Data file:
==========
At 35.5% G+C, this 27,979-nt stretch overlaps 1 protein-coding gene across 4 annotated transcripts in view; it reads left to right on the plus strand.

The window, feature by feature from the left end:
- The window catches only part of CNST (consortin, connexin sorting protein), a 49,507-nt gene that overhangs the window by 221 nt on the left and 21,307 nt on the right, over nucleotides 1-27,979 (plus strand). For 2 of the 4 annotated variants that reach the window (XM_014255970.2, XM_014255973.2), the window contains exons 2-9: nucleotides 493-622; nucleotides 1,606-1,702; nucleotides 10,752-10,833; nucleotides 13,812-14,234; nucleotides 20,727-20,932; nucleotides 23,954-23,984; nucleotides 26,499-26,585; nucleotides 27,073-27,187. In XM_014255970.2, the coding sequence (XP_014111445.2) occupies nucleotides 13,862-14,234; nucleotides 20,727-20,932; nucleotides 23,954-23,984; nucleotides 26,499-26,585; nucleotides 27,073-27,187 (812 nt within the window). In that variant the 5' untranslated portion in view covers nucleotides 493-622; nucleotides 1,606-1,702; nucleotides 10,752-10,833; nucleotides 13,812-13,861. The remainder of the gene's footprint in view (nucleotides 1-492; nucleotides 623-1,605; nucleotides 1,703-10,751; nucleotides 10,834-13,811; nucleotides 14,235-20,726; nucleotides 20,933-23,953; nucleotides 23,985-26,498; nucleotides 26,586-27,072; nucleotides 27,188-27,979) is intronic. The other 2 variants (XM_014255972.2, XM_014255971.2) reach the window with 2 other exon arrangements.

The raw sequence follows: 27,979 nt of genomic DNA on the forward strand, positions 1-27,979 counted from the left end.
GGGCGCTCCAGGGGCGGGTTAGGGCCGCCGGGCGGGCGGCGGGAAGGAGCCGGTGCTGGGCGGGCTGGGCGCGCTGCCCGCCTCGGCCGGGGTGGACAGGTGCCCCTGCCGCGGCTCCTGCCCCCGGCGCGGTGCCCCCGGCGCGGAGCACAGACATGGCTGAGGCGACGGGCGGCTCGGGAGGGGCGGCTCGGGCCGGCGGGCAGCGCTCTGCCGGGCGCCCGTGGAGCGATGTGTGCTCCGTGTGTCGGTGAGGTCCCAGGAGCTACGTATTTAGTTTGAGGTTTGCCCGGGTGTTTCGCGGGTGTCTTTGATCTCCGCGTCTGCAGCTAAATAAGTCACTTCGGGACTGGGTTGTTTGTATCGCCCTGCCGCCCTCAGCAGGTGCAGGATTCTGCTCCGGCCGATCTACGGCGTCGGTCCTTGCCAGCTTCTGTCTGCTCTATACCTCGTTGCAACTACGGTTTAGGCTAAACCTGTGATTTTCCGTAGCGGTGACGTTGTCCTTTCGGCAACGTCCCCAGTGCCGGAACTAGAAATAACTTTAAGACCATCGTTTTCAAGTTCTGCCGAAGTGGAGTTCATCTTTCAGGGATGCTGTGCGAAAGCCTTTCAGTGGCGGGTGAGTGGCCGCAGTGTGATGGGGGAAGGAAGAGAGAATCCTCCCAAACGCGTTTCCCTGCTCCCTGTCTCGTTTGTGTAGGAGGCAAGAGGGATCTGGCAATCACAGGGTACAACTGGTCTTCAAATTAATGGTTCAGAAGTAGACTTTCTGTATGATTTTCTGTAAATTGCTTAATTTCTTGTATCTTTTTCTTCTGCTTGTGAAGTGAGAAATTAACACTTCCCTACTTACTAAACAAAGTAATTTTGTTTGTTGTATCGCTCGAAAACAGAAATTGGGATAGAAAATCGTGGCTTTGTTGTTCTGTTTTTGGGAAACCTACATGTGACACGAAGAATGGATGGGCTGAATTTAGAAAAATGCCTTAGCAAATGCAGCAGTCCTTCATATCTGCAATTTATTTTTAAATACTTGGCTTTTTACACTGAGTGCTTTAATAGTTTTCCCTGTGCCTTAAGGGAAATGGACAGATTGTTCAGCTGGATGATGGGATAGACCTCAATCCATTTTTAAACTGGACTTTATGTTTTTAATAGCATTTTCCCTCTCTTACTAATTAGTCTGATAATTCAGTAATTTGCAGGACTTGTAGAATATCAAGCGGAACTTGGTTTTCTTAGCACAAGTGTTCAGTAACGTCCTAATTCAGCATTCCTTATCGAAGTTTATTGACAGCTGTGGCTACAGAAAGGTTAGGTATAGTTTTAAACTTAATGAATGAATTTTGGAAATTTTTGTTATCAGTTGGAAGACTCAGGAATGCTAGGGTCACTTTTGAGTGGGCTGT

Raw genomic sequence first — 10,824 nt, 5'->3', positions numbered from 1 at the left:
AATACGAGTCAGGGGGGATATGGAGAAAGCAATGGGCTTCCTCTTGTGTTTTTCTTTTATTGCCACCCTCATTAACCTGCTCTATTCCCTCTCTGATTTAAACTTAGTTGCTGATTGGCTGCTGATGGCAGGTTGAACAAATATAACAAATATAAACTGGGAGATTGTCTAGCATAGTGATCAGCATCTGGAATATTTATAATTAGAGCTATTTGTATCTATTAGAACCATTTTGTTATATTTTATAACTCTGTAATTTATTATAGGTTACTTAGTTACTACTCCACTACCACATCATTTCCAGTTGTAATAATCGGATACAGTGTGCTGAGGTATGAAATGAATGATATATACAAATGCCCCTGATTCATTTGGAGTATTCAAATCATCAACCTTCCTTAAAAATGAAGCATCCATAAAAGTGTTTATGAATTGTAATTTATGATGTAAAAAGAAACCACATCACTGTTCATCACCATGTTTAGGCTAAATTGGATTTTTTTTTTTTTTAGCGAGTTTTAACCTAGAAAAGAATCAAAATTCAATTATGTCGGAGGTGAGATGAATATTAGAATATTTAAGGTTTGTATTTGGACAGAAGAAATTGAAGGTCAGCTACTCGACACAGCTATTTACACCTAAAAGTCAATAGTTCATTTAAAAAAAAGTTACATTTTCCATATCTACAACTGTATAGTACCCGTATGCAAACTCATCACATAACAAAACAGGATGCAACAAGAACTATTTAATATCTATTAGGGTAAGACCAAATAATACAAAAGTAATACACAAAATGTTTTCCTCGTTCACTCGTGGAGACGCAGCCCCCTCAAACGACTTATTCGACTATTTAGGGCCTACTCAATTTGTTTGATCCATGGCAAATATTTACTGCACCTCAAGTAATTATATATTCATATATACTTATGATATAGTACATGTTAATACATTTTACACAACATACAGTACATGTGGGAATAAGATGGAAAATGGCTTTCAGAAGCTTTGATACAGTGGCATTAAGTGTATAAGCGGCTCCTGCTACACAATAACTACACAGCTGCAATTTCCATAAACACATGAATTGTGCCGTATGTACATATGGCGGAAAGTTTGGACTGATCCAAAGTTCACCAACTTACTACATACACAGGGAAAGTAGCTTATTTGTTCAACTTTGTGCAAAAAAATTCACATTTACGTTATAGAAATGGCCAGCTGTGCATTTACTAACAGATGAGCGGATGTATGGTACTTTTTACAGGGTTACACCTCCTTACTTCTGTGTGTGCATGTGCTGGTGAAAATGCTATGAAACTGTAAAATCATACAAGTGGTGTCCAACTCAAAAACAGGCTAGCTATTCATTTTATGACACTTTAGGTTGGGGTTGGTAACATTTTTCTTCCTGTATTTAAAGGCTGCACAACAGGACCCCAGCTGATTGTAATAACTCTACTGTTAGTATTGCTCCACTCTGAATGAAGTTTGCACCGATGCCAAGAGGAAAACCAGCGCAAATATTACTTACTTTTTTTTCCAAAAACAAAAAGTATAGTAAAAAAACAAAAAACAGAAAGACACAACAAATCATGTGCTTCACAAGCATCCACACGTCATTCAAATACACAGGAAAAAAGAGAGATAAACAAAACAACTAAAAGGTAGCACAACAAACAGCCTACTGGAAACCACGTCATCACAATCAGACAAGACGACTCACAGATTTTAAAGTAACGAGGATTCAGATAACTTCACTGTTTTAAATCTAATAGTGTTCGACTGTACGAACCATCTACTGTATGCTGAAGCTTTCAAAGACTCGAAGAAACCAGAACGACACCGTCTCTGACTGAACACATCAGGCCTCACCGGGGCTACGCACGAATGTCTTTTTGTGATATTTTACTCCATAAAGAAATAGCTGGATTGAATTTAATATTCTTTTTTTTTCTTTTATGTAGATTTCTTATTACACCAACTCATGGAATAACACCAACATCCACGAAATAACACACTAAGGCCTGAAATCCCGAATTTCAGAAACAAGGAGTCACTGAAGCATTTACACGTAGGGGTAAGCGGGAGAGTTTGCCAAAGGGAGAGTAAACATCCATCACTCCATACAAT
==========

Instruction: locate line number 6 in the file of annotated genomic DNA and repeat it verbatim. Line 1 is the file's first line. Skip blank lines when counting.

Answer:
Raw genomic sequence first — 10,824 nt, 5'->3', positions numbered from 1 at the left: